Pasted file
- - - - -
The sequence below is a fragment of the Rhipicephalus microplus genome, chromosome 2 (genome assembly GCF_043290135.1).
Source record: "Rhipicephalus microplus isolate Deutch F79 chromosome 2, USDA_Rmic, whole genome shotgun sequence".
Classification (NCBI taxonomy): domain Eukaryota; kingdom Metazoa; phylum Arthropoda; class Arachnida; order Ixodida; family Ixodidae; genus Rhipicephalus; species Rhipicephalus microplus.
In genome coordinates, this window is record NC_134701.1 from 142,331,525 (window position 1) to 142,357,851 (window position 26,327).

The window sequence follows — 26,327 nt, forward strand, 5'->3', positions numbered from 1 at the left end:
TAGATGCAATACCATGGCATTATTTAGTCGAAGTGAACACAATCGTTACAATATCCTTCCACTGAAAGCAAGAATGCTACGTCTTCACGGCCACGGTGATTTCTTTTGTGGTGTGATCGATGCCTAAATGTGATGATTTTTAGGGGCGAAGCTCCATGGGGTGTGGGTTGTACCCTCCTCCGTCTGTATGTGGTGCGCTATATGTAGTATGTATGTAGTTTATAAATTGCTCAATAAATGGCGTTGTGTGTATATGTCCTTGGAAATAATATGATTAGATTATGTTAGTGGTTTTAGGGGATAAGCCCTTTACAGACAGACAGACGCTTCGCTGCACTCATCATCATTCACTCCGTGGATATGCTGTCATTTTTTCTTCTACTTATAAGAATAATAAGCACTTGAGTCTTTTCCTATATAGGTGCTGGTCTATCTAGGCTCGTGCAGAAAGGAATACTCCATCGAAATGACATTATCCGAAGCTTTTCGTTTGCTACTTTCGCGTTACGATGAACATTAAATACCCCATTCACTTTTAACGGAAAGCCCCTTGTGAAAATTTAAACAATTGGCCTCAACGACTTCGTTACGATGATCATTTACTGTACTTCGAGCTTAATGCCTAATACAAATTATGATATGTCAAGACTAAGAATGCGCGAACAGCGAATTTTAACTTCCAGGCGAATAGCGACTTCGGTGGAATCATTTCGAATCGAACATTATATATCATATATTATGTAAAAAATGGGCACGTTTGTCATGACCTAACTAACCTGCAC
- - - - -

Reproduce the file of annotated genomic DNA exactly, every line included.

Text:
The sequence below is a fragment of the Rhipicephalus microplus genome, chromosome 2 (genome assembly GCF_043290135.1).
Source record: "Rhipicephalus microplus isolate Deutch F79 chromosome 2, USDA_Rmic, whole genome shotgun sequence".
Classification (NCBI taxonomy): domain Eukaryota; kingdom Metazoa; phylum Arthropoda; class Arachnida; order Ixodida; family Ixodidae; genus Rhipicephalus; species Rhipicephalus microplus.
In genome coordinates, this window is record NC_134701.1 from 142,331,525 (window position 1) to 142,357,851 (window position 26,327).

The window sequence follows — 26,327 nt, forward strand, 5'->3', positions numbered from 1 at the left end:
TAGATGCAATACCATGGCATTATTTAGTCGAAGTGAACACAATCGTTACAATATCCTTCCACTGAAAGCAAGAATGCTACGTCTTCACGGCCACGGTGATTTCTTTTGTGGTGTGATCGATGCCTAAATGTGATGATTTTTAGGGGCGAAGCTCCATGGGGTGTGGGTTGTACCCTCCTCCGTCTGTATGTGGTGCGCTATATGTAGTATGTATGTAGTTTATAAATTGCTCAATAAATGGCGTTGTGTGTATATGTCCTTGGAAATAATATGATTAGATTATGTTAGTGGTTTTAGGGGATAAGCCCTTTACAGACAGACAGACGCTTCGCTGCACTCATCATCATTCACTCCGTGGATATGCTGTCATTTTTTCTTCTACTTATAAGAATAATAAGCACTTGAGTCTTTTCCTATATAGGTGCTGGTCTATCTAGGCTCGTGCAGAAAGGAATACTCCATCGAAATGACATTATCCGAAGCTTTTCGTTTGCTACTTTCGCGTTACGATGAACATTAAATACCCCATTCACTTTTAACGGAAAGCCCCTTGTGAAAATTTAAACAATTGGCCTCAACGACTTCGTTACGATGATCATTTACTGTACTTCGAGCTTAATGCCTAATACAAATTATGATATGTCAAGACTAAGAATGCGCGAACAGCGAATTTTAACTTCCAGGCGAATAGCGACTTCGGTGGAATCATTTCGAATCGAACATTATATATCATATATTATGTAAAAAATGGGCACGTTTGTCATGACCTAACTAACCTGCAC